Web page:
Seven Society for Science & the Public alumni were recently Popular Mechanics magazine's Next Generation: Future Breakthrough awardees. The magazine described their projects and inspirations. Here are the Society alumni who were featured:
I #Give2Science by challenging underrepresentation in STEM through Students Obtaining Atlanta Research.- Alexa Dantzler (right), winner of the Intel STS 2013 Glenn T. Seaborg award
As 2015 comes to a close, we’d like to share some of the Society's most notable accomplishments and news from this year, made possible by supporters and friends like you:
I #Give2Science by running LITAS For Girls, a program that encourages middle school girls to study computer science.- Anvita Gupta, Intel STS 2015 alumna
Two Science News writers had the opportunity to answer questions posed by the social media site Reddit Science community on December 2, 2015. The Reddit AMA (Ask Me Anything) on general relativity’s 100th anniversary was Society for Science & the Public’s third AMA.
The first Broadcom MASTERS competition was in 2011, five years ago. Students were in 6th to 8th grade for the first Broadcom MASTERS. Now some are juniors or ending their high school careers, while others are entering college.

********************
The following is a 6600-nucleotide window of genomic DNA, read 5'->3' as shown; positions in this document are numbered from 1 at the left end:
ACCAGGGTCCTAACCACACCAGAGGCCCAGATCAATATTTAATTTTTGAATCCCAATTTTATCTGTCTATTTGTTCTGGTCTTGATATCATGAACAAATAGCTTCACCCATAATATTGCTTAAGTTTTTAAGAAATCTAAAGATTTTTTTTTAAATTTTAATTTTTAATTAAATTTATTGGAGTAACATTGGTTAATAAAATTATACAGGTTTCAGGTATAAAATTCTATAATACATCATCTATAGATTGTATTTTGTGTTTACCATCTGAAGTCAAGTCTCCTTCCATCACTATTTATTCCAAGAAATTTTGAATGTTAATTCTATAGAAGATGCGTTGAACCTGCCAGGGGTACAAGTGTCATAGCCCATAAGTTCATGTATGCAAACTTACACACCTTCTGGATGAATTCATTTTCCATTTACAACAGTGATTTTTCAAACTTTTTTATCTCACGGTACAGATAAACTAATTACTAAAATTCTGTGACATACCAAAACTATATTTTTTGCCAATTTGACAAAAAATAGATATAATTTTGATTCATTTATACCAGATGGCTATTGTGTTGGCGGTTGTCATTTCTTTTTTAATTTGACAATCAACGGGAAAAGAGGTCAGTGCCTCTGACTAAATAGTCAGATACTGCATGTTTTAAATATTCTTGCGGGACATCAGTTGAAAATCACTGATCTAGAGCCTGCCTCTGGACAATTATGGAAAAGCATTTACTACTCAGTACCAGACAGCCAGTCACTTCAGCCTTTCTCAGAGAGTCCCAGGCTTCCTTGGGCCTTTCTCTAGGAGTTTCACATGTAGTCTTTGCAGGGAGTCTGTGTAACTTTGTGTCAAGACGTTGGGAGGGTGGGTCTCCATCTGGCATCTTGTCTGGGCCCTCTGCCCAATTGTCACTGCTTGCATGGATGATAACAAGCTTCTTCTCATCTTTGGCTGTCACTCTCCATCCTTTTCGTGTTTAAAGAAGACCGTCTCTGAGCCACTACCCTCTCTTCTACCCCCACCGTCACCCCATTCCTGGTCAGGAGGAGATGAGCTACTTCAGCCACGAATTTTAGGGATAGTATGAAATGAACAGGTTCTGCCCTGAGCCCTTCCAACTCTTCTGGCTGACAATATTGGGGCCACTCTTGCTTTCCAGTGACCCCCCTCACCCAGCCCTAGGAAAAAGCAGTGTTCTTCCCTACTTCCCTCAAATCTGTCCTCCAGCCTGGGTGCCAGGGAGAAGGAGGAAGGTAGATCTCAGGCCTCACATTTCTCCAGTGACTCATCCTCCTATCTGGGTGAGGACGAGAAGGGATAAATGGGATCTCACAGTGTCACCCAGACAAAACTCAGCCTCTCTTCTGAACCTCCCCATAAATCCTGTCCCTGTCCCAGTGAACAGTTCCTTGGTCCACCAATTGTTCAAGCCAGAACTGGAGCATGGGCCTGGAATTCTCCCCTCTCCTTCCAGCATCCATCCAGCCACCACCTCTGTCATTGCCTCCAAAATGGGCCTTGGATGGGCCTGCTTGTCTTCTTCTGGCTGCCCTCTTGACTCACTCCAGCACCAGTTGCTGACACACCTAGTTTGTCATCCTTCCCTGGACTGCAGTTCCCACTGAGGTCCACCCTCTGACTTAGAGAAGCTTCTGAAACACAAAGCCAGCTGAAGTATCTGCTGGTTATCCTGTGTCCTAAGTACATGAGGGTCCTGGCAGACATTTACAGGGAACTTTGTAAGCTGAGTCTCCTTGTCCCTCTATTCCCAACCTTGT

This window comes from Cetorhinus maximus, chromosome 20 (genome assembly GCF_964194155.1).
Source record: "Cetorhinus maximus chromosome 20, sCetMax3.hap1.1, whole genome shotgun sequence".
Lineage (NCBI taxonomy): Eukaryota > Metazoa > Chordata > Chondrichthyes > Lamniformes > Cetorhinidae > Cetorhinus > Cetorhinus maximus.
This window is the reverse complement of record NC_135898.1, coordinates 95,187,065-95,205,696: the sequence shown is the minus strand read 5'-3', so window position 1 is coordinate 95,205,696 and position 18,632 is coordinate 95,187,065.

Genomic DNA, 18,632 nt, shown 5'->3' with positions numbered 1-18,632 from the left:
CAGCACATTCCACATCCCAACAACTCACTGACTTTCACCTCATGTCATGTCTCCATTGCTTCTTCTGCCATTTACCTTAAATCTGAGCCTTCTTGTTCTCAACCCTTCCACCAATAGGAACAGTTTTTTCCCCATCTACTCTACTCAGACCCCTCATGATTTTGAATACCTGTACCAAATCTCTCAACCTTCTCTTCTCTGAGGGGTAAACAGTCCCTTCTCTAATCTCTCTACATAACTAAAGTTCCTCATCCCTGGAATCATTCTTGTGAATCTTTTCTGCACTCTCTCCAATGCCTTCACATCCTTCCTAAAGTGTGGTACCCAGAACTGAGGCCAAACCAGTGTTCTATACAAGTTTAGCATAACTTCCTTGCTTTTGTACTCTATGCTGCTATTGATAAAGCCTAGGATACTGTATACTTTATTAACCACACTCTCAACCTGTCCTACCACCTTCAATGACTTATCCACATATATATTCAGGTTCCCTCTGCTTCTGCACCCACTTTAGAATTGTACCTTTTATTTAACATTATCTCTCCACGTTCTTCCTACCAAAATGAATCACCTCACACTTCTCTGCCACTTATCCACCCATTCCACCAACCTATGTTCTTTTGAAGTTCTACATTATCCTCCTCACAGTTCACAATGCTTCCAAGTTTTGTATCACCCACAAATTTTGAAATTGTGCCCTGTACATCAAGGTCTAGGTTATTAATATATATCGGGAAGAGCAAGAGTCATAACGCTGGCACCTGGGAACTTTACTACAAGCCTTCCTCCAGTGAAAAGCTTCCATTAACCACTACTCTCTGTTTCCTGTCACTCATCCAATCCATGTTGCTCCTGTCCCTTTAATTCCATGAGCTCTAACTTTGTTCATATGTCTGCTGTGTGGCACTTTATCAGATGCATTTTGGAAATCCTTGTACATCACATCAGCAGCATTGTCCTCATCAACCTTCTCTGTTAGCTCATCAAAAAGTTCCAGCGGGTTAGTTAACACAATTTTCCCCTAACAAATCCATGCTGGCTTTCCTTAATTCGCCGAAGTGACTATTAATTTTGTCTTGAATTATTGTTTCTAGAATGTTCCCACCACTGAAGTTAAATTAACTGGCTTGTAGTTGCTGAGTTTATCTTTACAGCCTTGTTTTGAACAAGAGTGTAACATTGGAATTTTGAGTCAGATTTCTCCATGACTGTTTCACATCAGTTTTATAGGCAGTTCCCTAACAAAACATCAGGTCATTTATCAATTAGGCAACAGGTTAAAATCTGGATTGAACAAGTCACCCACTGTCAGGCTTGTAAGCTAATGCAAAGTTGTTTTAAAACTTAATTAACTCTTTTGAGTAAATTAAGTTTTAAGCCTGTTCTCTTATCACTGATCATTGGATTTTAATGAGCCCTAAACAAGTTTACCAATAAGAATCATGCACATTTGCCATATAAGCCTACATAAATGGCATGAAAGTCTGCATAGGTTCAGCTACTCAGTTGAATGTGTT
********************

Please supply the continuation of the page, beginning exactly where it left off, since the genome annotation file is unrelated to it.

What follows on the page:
The Society for Science & the Public checked in with a few alumni of the first Broadcom MASTERS to see where they are now. For many of these alumni, their successes all started with Broadcom MASTERS.
Science News, a publication of Society for Science & the Public, today announced the Top 25 most important science stories of the year. Stories were selected based on their potential to transform how people understand themselves and the world around them.
Health students #Give2Science by determining if bacteria will be affected by anti-bacterial soap.- Stacy Sinclair, University of California's Neighborhood Academic Initiative
Francisca Vasconcelos won a trip to CERN at Intel ISEF 2015. After visiting the facility and listening to lectures by scientists, she decided to create an app that makes quantum physics more accessible.
Quantum, the app, already has more than 200 downloads and the Facebook page has more than 100 likes.